- “Moreover, the fact is that religious extremism is not yet in retreat and seems set to continue to pose a threat, sometimes to entire regions. The major religions are no strangers to extremism and are sometimes exposed to these terrorist manifestations, which spare neither Governments nor the governed. It is vital to combat this religious extremism by taking action against both its causes and its effects and by getting States to define a minimum set of common rules of conduct and behaviour with regard to it.”
Even the OSCE’s counter-terrorism report recognizes problems with the Declaration, problems I’m sure will be ironed out.
- "Restrictions upon proselytizing, which would be permissible under the Declaration to protect the rights of those targeted by the proselytizing activities, may conflict with the freedom of expression guaranteed in Article 19 of the ICCPR.
Closer to home, we are now witnessing similar legislation within the United States. Legislation intended to combat violent radicalization has passed the House of Representatives. H.R. 1955: Violent Radicalization and Homegrown Terrorism Prevention Act of 2007 has disturbing similarities to the European anti-radicalization legislation as such:
- “(2) VIOLENT RADICALIZATION – The term ‘violent radicalization’ means the process of adopting or promoting an extremist belief system for the purpose of facilitating ideologically based violence to advance political, religious, or social change.”
This legislation creates a commission which will report on the root causes of violent radicalization. I rather suspect we will see definitions consistent with those provided by the United Nations and European Union. Our military counter-terrorism experts already echo what I’ve written here. James Forest, Director of Terrorism Studies at West Point Academy perhaps provides us with a hint of what we may expect. In The Final Act: Ideologies of Catastrophic Terror Forest reports that religious adherents who believe in an apocalypse are prone to violent radicalization. Additionally, pertaining to religious beliefs, Forest writes:
- “As British terror expert JP Larsson has observed, religious ideologies are often theologically supremacist—meaning that all believers assume superiority over non-believers, who are not privy to the truth of the religion.3 Second, most are exclusivist—believers are a chosen people, or their territory is a holy land. Third, many are absolutist; in other words, it is not possible to be half-hearted believer, and you are either totally within the system, or totally without it. Further only the true believers are guaranteed salvation and victory, whereas the enemies and the unbelievers—as well as those who have taken no stance whatsoever—are condemned to some sort of eternal punishment or damnation, as well as death. Overall, religious ideologies can foster polarizing values in terms of right and wrong, good and evil, light and dark—values which can be co-opted by terrorist organizations to convert a “seeker” into a lethal killer. “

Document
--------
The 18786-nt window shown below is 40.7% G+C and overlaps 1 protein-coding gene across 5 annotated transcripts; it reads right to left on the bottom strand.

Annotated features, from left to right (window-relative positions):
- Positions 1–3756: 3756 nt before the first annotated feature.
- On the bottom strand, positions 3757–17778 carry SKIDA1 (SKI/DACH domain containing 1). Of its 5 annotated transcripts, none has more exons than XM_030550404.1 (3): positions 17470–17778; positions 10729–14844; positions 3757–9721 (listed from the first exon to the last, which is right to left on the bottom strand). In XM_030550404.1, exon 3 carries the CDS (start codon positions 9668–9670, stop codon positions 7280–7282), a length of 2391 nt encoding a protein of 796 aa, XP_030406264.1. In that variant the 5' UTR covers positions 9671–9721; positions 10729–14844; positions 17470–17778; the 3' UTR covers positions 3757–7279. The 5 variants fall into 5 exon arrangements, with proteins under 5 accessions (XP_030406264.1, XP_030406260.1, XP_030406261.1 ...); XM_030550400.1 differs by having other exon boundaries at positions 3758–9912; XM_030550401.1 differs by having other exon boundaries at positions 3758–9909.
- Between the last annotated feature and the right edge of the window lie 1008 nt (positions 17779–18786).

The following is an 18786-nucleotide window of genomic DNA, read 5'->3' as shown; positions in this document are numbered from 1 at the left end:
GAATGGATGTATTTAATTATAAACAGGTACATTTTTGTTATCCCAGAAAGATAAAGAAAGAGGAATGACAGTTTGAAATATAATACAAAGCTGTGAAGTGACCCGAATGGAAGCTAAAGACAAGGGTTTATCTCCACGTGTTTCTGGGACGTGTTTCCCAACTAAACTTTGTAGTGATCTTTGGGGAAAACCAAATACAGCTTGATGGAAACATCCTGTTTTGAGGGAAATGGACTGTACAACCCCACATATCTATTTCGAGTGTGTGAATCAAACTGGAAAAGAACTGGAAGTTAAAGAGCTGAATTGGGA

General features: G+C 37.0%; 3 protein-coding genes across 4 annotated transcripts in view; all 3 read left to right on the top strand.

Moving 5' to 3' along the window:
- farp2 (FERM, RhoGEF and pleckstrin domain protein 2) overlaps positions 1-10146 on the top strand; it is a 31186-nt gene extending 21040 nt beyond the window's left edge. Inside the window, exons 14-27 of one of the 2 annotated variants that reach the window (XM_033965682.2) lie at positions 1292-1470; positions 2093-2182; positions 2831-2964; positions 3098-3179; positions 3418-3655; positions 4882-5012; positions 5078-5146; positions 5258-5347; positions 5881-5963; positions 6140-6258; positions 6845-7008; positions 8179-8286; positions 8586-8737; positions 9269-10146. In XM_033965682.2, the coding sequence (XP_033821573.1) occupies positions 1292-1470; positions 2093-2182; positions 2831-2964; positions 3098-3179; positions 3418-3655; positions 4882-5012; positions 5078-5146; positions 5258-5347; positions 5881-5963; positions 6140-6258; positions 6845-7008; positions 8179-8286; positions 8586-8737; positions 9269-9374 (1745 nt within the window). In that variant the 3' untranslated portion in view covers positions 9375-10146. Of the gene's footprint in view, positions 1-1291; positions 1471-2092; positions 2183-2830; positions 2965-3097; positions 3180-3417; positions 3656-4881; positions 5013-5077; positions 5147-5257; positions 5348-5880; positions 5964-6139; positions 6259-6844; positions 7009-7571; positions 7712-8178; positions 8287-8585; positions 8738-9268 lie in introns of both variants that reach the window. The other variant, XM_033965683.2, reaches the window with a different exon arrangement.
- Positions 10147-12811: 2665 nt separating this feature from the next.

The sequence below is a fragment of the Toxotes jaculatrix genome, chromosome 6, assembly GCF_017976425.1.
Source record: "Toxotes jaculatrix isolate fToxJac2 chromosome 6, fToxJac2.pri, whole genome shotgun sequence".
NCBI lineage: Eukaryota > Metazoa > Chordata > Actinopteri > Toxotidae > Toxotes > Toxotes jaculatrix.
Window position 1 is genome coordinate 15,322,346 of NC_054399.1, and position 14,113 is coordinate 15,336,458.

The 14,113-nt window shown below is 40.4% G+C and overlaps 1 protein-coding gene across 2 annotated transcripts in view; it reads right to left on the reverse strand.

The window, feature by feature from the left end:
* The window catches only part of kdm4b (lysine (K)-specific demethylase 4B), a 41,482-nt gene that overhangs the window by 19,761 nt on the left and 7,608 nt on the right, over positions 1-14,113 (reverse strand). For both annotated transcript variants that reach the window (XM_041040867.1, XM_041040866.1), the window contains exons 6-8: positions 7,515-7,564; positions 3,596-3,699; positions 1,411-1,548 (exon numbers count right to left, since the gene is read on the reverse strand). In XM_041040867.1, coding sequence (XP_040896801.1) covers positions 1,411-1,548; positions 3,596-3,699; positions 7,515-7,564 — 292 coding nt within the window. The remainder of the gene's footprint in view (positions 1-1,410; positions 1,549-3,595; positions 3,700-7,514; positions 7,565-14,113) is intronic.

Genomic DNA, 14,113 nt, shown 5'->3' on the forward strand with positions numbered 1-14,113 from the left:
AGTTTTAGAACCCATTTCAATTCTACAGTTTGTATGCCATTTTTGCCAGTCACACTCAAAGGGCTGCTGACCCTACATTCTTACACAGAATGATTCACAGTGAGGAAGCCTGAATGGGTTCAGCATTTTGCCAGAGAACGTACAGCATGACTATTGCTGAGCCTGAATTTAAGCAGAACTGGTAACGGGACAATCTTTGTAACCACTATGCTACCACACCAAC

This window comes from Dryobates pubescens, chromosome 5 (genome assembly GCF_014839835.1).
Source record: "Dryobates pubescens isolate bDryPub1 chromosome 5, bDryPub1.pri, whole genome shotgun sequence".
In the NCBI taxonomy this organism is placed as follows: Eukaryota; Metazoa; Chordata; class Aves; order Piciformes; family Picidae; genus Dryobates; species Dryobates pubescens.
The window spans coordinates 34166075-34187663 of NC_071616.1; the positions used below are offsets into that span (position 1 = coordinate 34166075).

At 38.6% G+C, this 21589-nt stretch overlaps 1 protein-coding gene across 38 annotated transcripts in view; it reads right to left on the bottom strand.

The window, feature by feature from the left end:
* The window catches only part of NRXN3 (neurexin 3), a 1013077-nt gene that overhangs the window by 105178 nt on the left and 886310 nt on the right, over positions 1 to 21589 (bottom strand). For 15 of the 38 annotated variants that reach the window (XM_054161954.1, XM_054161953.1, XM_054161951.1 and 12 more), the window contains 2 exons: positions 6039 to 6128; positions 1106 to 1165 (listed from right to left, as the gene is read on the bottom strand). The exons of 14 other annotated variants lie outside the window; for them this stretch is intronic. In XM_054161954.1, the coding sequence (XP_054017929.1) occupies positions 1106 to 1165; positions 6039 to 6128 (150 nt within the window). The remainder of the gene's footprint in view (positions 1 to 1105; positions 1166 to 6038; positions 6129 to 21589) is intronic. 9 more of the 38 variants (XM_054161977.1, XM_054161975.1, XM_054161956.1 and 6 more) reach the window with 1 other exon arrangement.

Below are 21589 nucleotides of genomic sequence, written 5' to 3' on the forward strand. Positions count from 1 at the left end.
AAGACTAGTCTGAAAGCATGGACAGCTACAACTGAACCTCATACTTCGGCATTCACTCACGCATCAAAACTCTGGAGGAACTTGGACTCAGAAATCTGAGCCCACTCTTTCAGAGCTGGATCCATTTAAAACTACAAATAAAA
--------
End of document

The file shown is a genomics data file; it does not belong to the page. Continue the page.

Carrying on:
- “Regardless of the underlying monotheistic faith, groups that adhere to an apocalyptic ideology see their mission in two general ways: they either want to accelerate the end of time (e.g., Aum Shinrikyo) or take action to ensure that they survive the millennium (e.g., the Branch Davidians). Overall, groups which embrace this unique “end of times” form of catastrophic ideology represent a worst-case scenario type of terrorist threat, although to date there have been relatively few groups at this end of the spectrum (and apocalyptic groups have historically had very limited appeal to a broader population).”
James Forest correctly recognizes that the Nazis had terrorist ideologies. I would encourage him to conduct an in-depth analysis of the new age writings and earnestly question what could cause a Christian to believe the foretold apocalypse is nearing. He may start by considering the following writings:
- New Age Almanac credits the foundational writings of the modern new age movement to Helena Blavatsky and Alice Bailey. Hitler, an occult initiate, followed Blavatsky’s writings.
- The writings of Alice Bailey which contains threats to bomb the Vatican and elimination of the monotheistic faiths.
- Threats from New Age visionary Barbara Marx Hubbard telling us that the new system of global governance expects to kill half of the population who refuses to receive a mark of liberation, i.e., 666.
- The threatening writings of Barbara Hand Clow that instructs us we must accept that Lucifer lives within us. If we do not accept this belief we will not make it to the New Age cosmic party.
- The writings of New Age visionary David Spangler telling us we have the choice of receiving a Luciferic initiation or death.
Clearly, these writings are intended to terrorize and would naturally lead one to believe in an approaching apocalypse. Even so, speaking on behalf of Christians to reject Mr. Forest’s conclusions that we desire to accelerate the apocalypse, Revelation 12:11 tells us:
- "And they overcame him by the blood of the Lamb, and by the word of their testimony; and they loved not their lives unto the death"
As for the Alliance of Civilizations, when one looks at a web site such as the World Commission on Global Consciousness & Spirituality and notes Desmond Tutu along side Barbara Marx Hubbard it becomes more clear that the intent is not to counter extremist, rather religious beliefs that do not adhere to the new civilization. It is the Alliance of Civilizations itself that is institutionalized extremism.